Electronic Data Systems Corp has made a UKP116.2m cash offer for the beleaguered SD-Scicon Plc, only days after Cray Electronics Plc’s UKP109m offer was described as derisory and opportunistic. The cash offers are 45 pence for SD-Scicon’s ordinary share, 85 pence for preference shares and sixpence for deferred shares. Cray’s offer document highlighted the company’s […]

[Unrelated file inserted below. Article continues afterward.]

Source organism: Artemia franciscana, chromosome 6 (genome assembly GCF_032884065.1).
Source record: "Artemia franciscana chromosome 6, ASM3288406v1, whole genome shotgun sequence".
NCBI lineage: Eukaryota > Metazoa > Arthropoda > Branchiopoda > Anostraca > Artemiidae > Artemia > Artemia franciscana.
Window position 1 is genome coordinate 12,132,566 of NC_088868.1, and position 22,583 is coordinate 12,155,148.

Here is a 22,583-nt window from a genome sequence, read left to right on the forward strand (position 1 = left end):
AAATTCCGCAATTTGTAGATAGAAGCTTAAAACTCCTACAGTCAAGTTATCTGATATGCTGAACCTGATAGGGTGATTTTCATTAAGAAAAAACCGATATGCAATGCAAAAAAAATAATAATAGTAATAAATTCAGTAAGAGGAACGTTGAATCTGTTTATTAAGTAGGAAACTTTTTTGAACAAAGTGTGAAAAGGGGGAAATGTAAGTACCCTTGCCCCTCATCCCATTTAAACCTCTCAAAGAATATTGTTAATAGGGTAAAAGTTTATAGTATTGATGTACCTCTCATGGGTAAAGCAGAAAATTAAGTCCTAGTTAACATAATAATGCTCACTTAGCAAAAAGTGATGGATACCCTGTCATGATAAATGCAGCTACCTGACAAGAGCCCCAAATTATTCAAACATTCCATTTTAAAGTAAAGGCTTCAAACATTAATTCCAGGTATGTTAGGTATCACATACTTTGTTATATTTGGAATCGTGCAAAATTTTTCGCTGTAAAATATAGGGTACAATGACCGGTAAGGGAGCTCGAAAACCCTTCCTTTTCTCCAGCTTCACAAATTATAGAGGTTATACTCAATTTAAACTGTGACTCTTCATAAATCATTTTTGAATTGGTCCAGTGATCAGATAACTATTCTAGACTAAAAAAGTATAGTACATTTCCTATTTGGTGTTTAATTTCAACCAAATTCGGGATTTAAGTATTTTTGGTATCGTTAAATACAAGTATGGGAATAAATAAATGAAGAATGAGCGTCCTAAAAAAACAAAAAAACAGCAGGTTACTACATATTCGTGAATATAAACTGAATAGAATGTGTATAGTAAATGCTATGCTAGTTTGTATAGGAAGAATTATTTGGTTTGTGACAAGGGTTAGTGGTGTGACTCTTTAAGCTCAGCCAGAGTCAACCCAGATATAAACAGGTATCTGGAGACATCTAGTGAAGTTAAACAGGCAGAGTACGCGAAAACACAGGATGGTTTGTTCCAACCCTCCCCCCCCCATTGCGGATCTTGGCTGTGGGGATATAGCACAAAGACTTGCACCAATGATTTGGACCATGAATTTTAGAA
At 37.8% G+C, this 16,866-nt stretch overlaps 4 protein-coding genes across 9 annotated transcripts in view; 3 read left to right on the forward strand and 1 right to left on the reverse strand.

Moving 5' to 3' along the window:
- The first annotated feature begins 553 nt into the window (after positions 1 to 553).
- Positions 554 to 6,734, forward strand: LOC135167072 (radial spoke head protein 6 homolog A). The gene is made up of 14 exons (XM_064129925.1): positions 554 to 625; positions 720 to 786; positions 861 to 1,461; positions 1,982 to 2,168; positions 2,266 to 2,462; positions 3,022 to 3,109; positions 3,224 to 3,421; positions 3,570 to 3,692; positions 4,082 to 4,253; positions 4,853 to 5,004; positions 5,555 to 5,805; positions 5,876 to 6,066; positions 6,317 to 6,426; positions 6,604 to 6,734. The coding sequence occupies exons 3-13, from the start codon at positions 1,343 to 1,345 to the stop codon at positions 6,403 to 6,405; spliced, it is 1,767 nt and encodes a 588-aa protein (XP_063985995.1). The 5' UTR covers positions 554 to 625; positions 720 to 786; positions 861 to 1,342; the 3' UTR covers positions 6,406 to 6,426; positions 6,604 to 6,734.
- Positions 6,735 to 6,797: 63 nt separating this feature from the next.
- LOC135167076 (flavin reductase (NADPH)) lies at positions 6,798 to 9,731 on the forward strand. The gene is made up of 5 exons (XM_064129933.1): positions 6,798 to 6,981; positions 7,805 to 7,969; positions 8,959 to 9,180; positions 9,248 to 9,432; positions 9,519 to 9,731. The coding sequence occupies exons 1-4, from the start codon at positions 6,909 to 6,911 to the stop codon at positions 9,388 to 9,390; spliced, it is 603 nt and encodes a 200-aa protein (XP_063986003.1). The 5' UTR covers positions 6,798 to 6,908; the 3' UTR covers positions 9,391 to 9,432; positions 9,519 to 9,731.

Electronic Data Systems Corp has made a UKP116.2m cash offer for the beleaguered SD-Scicon Plc, only days after Cray Electronics Plc’s UKP109m offer was described as derisory and opportunistic. The cash offers are 45 pence for SD-Scicon’s ordinary share, 85 pence for preference shares and sixpence for deferred shares. Cray’s offer document highlighted the company’s poor financial record over the past few years and it raised questions about management and strategy. In turn, SD-Scicon has cast doubts on Cray’s financial position and the newly acquired management team’s experience. EDS says that it has studied both documents and believes that they show the need for SD-Scicon’s assets and skills to be harnessed within an experienced and financially disciplined organisation. Also, EDS lays claim to have pioneered fixed price contracts, a skill that SD-Scicon has found difficult to master. EDS acknowledges that it has been talking with SD-Scicon for nine months, but when the management refused to back an acquisition offer, EDS says it was content to not to force the issue. However, it says that it had no choice but to act once Cray made its hostile bid. Bob Sharpe, EDS vice president for worldwide business development, denies that the bid is too low and describes it as fair and full value. Is it hostile? Sharpe insists that EDS tried to persuade the SD Scicon management to meet and work out a solution, and he says that he would still like to get their approval. As regards British Aerospace Plc’s approv al of Cray Electronics’ offer and the commitment to indemnify costs of UKP500,000, he describes it as squabbling in the family and says that breakup fees are a common occurrence in the US. EDS has studied the terms of the undertaking and believes that Brit ish Aerospace will be entitled to accept its offer a from July 8, unless Cray’s bid has become unconditi onal. Does he blame SD-Scicon’s management team for the mess the company finds itself in? Like Truman, he thinks the buck stops here, and that means the man at the top. So, given SD-Scicon’s shortcomings, why does EDS want to buy? SD-Scicon’s industry knowledge matches that of EDS and it has excellent technical skills. It lacks financial strengths and discipline, and EDS itself requires strong representation across Europe. EDS says that if the bid is successful, the two companies will continue to operate independently for some time. There may be room for mergers, but it is keen to stress that such an acquisition is an opp ortunity for growth, not rationalisation. Does that mean that the existing staff and management team would be kept in place? EDS says it will honour existing obligations, and it has no redundancy plans, but management roles still have to be evaluated and discussed with the incumbents. SD-Scicon has rejec ted Electronic Data Systems’ offer and says that it is still far too low. Accordingly, the company is recommending that its shareholders take no action.